Nightmares can’t kill you. They can force you to face aspects of your life that aren’t quite right, subtle secrets that elude you during your waking hours.

In their own way, they can bring a blessing. But you don’t understand these things at three years of age.

At three years of age, I thought the terrible dreams were my fault, somehow. There must be something I was doing wrong. Was it what I ate at dinnertime? Failing to properly say my prayers before climbing into bed?

Now I lay me down to sleep.

My parents wondered if the dark purple shade of my bedroom wall was contributing to the problem, so they gamely painted my room a bright cheerful yellow instead, but the nightmares continued.

I became convinced that falling asleep while facing the wall next to my bed was causing the nightmares. I would resolutely face away from the wall as I drifted off to sleep.

I pray the Lord my soul to keep.

Each night I would have the same nightmare, and I would wake up facing the wall. I had caused it. I had turned in my sleep and caused it to happen.

If I should die before I wake.

I would try to keep awake as long as possible. I would desperately fight sleep, only to lose each night. The dreams were waiting, and it was only a matter of time. And it was my fault.

I pray the Lord my soul to take.

I would listen to my parents in the next room as I struggled to stay awake. Their laughter carried easily through the walls, although sometimes there was arguing, too.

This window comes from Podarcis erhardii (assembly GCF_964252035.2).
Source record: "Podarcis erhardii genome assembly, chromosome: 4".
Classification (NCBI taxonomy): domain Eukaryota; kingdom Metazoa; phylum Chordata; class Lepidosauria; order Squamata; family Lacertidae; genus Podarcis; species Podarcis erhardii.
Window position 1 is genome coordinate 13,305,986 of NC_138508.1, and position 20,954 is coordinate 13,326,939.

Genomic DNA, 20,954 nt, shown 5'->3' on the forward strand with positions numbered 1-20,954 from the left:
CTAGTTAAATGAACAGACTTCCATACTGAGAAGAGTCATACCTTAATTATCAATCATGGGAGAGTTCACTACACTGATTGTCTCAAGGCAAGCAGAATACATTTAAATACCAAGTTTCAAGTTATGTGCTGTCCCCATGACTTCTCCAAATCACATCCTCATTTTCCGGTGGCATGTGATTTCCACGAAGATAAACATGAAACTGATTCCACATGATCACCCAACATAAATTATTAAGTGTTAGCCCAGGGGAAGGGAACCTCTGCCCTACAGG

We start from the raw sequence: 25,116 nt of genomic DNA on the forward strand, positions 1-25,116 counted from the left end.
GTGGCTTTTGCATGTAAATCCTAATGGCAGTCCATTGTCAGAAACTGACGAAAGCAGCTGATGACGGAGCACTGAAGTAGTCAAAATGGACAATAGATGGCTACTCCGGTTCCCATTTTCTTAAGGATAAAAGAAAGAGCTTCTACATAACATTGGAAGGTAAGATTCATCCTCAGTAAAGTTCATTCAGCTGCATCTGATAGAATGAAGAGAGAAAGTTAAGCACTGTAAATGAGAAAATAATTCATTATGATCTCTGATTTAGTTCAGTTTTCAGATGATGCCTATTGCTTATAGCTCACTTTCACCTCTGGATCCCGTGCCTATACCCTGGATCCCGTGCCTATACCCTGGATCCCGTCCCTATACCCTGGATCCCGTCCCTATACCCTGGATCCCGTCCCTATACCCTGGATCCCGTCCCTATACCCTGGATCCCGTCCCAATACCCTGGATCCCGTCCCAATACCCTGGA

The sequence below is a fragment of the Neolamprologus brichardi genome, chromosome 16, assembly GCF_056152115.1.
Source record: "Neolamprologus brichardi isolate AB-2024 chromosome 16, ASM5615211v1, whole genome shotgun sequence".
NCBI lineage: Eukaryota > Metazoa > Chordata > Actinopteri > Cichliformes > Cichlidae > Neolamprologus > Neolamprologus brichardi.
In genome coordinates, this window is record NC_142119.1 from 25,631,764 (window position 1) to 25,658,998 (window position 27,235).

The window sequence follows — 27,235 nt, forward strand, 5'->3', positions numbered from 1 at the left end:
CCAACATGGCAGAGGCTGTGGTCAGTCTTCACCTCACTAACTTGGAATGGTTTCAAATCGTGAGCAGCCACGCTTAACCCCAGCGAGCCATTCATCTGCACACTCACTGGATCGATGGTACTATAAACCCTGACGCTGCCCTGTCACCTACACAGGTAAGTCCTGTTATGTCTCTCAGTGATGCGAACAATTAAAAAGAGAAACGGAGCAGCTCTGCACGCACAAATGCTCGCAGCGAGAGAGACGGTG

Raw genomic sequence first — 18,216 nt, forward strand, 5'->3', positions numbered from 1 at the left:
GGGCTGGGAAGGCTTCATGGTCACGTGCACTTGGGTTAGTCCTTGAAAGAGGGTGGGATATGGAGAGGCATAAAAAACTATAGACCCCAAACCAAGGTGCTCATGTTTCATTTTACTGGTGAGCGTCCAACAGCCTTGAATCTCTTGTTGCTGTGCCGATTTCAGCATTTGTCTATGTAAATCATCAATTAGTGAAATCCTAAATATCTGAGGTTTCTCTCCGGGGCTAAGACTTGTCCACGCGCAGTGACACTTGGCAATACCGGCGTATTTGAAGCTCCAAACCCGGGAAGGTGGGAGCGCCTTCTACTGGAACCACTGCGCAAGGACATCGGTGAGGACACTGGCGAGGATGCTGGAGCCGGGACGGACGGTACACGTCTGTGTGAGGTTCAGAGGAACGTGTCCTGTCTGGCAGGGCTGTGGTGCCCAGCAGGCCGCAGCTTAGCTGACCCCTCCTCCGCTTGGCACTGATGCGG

On happier nights, I could hear the clink of glasses and joyous laughter that grew louder as the evening wore on. Before they went to bed, my mother would quietly steal into my room.

She would steady herself against the wall with one hand as she bent down to kiss me on the cheek. “Good night,” she would whisper.

The next day, I would get up as early as I could, before my parents arose, to sit on the porch in my pajamas, shivering, until the neighbor lady next door would come over and take my hand to lead me to her house for breakfast.

She led me by the hand because she knew I was afraid. My Mom told me there were rats near the garbage cans between our two houses. They frightened her.

I had never seen them myself, but she said they were big. I imagined them crouching in the shadows, visible as glowing eyes in the dark. Glowing eyes.

My eyes snapped open, and I was facing the wall again, heart pounding hard in my chest. Another dream. It had happened again.